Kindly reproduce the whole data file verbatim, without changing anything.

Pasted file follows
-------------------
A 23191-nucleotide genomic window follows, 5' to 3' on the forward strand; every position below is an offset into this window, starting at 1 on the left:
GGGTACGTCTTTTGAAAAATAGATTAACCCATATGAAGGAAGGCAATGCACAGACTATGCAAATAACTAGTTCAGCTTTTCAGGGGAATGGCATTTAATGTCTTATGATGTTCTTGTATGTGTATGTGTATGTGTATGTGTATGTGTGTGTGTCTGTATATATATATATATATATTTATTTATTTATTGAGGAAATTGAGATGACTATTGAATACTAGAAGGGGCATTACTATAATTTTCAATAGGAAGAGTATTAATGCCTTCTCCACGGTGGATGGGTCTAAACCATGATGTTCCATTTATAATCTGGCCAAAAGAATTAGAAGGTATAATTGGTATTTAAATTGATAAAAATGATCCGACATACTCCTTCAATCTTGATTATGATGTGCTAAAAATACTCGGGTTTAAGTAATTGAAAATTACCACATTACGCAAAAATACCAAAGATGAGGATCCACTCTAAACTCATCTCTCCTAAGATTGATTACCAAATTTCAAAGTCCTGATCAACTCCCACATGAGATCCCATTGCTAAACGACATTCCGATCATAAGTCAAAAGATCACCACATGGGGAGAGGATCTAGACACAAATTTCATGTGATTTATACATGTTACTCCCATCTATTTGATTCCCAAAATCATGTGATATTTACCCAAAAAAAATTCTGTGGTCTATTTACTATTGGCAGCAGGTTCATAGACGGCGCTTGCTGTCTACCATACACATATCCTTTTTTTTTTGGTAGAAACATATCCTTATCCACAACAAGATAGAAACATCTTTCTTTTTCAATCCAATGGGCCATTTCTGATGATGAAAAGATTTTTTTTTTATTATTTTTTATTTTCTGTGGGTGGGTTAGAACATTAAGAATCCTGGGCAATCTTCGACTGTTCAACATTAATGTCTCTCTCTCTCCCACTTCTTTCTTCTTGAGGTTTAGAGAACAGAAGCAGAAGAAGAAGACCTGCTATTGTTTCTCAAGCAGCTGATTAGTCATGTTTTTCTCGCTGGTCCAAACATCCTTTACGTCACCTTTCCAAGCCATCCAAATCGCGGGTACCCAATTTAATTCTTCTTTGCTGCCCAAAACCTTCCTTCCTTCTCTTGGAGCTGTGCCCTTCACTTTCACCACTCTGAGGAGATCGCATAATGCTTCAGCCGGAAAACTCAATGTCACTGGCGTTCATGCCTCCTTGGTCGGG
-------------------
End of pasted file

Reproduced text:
A 23191-nucleotide genomic window follows, 5' to 3' on the forward strand; every position below is an offset into this window, starting at 1 on the left:
GGGTACGTCTTTTGAAAAATAGATTAACCCATATGAAGGAAGGCAATGCACAGACTATGCAAATAACTAGTTCAGCTTTTCAGGGGAATGGCATTTAATGTCTTATGATGTTCTTGTATGTGTATGTGTATGTGTATGTGTATGTGTGTGTGTCTGTATATATATATATATATATTTATTTATTTATTGAGGAAATTGAGATGACTATTGAATACTAGAAGGGGCATTACTATAATTTTCAATAGGAAGAGTATTAATGCCTTCTCCACGGTGGATGGGTCTAAACCATGATGTTCCATTTATAATCTGGCCAAAAGAATTAGAAGGTATAATTGGTATTTAAATTGATAAAAATGATCCGACATACTCCTTCAATCTTGATTATGATGTGCTAAAAATACTCGGGTTTAAGTAATTGAAAATTACCACATTACGCAAAAATACCAAAGATGAGGATCCACTCTAAACTCATCTCTCCTAAGATTGATTACCAAATTTCAAAGTCCTGATCAACTCCCACATGAGATCCCATTGCTAAACGACATTCCGATCATAAGTCAAAAGATCACCACATGGGGAGAGGATCTAGACACAAATTTCATGTGATTTATACATGTTACTCCCATCTATTTGATTCCCAAAATCATGTGATATTTACCCAAAAAAAATTCTGTGGTCTATTTACTATTGGCAGCAGGTTCATAGACGGCGCTTGCTGTCTACCATACACATATCCTTTTTTTTTTGGTAGAAACATATCCTTATCCACAACAAGATAGAAACATCTTTCTTTTTCAATCCAATGGGCCATTTCTGATGATGAAAAGATTTTTTTTTTATTATTTTTTATTTTCTGTGGGTGGGTTAGAACATTAAGAATCCTGGGCAATCTTCGACTGTTCAACATTAATGTCTCTCTCTCTCCCACTTCTTTCTTCTTGAGGTTTAGAGAACAGAAGCAGAAGAAGAAGACCTGCTATTGTTTCTCAAGCAGCTGATTAGTCATGTTTTTCTCGCTGGTCCAAACATCCTTTACGTCACCTTTCCAAGCCATCCAAATCGCGGGTACCCAATTTAATTCTTCTTTGCTGCCCAAAACCTTCCTTCCTTCTCTTGGAGCTGTGCCCTTCACTTTCACCACTCTGAGGAGATCGCATAATGCTTCAGCCGGAAAACTCAATGTCACTGGCGTTCATGCCTCCTTGGTCGGG